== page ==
© 2018 Becky Laney of Becky's Book Reviews

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Saturday, May 19, 2018

Me? Listen to Audio?! #19

The first thing I listened to this week was...

The Wings of the Dove. Henry James. 1902. Adapted for BBC Radio 4 by Linda Marshall Griffiths. Directed by Nadia Molinari. Starring Aisling Loftus as Kate Croy, Nico Mirallegro as Merton Densher, Jodie Comer as Milly Theale. 

I listened to the omnibus edition. Each broadcast contains five parts. Part one. Part two.

I have never read the book. (Though I have read a few of Henry James' novels in the past.) I came to the audio drama with no expectations.

I found the drama to be confusing. I think it was purposefully so. I think they dramatized the psychological aspects of it. And it isn't easy to audibly capture one's INTERNAL struggles. I'm not sure if James was using stream of consciousness in the novel, but certainly the radio drama makes use of the concept. Once I read a summary (or two) of the novel, I was able to piece together the story and enjoy it. For better or worse.

My favorite character was the dying Milly Theale. My least favorite character was Kate Croy. At first, I was trying to make Kate Croy be the heroine, a sympathetic heroine. But she just was not staying in that mold, in that little box.

The Secret Garden. Frances Hodgson Burnett. 1911. Librovox. Read by Karen Savage. 7 hours. 

I have read this one several times. I enjoy so many things about the book. I love quite a few of the characters. It genuinely has a feel-good feeling to it. I don't love, love, love everything about the story. Some elements are slightly weird. (How Magic seems to take the place of God, for example.) But such a treat to listen to this one. Thought the reader did a GREAT job with the accents.

 What I really remember is the movie from 1987. Do you have a favorite adaptation of The Secret Garden?

© 2018 Becky Laney of Becky's Book Reviews

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Review Policy

I am interested in reviewing books and audio books. This blog focuses on books written for middle grade on up (essentially 10 to a 110). I review middle grade fiction and young adult fiction (aka tween and teen).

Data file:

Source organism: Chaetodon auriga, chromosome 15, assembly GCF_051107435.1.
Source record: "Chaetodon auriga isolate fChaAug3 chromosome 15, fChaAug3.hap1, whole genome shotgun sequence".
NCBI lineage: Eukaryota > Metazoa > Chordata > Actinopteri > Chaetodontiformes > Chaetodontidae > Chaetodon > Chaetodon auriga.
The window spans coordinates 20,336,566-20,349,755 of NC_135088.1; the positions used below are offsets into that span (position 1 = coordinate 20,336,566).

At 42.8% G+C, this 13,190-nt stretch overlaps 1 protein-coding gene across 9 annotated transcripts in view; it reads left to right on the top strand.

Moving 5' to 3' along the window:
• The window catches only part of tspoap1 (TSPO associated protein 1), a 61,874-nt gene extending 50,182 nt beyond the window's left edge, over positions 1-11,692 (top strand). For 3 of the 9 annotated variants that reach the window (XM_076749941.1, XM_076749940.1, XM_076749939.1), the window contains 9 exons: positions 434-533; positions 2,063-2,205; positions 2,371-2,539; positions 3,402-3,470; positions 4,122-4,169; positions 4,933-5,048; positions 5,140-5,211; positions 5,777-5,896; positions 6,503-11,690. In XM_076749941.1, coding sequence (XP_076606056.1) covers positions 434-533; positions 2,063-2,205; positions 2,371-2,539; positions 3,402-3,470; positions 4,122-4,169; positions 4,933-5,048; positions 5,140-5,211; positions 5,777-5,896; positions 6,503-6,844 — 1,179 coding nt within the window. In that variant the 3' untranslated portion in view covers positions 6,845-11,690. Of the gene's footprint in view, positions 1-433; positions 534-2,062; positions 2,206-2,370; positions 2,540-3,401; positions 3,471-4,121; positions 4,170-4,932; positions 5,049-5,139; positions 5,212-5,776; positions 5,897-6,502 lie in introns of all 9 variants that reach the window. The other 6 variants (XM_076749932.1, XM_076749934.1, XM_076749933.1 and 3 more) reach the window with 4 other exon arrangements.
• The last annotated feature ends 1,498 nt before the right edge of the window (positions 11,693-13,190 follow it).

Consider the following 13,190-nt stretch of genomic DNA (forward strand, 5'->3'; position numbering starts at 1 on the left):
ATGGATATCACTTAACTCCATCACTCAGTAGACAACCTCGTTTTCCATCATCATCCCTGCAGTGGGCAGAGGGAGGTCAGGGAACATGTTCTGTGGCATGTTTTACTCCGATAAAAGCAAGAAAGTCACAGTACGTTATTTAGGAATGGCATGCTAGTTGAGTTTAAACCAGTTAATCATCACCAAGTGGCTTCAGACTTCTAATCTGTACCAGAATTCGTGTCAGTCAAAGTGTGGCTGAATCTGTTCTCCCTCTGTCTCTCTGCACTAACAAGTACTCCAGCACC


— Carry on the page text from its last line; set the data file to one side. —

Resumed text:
I also review adult books.

I read in a variety of genres including realistic fiction, historical fiction, mystery, romance, science fiction, fantasy, literary fiction, and chick lit. (I've read one western to date.)

I read a few poetry books, a few short story collections, a few graphic novels, a few nonfiction books.

I am especially fond of:

  • Regency romances (including Austen prequels/sequels)
  • Historical fiction set in the Tudor dynasty
  • Historical fiction and nonfiction set during World War II
  • Jewish fiction/nonfiction
  • dystopias
  • apocalyptic fiction
  • science fiction (especially if it involves time travel and alternate realities)
  • fantasy
  • multicultural books and international books

I am not a fan of:

  • sports books
  • horse books
  • dog books if the dog dies (same goes with most pets actually except maybe fish)
  • westerns (if it's a pioneer story with women and children, then maybe)
  • extremely violent books with blood, blood, and more blood

I am more interested in strong characters, well-written, fleshed-out, human characters. Plot is secondary to me in a way. I have to care about the characters in order to care about the plot. That being said, compelling storytelling is something that I love. I love to become absorbed in what I'm reading.

If you're interested in sending me a review copy of your book, I'm happy to hear from you. Email me at laney_po AT yahoo DOT com.

You should know several things before you contact me:

1) I do not guarantee a review of your book. I am just agreeing to consider it for review.
2) I give all books at least fifty pages.
3) I am not promising anyone (author or publisher) a positive review in exchange for a review copy. That's not how I work.
4) In all of my reviews I strive for honesty. My reviews are my opinions--so yes, they are subjective--you should know my blog will feature both negative and positive reviews.
5) I do not guarantee that I will get to your book immediately. I've got so many books I'm trying to read and review, I can't promise to get to any one book in a given time frame.
6) Emailing me every other week to see if I've read your book won't help me get to it any faster. Though if you want to email me to check and see if it arrived safely, then that's fine!

Authors, publishers. I am interested in interviewing authors and participating in blog tours. (All I ask is that I receive a review copy of the author's latest book beforehand so the interview will be productive. If the book is part of a series, I'd like to review the whole series.) Contact me if you're interested.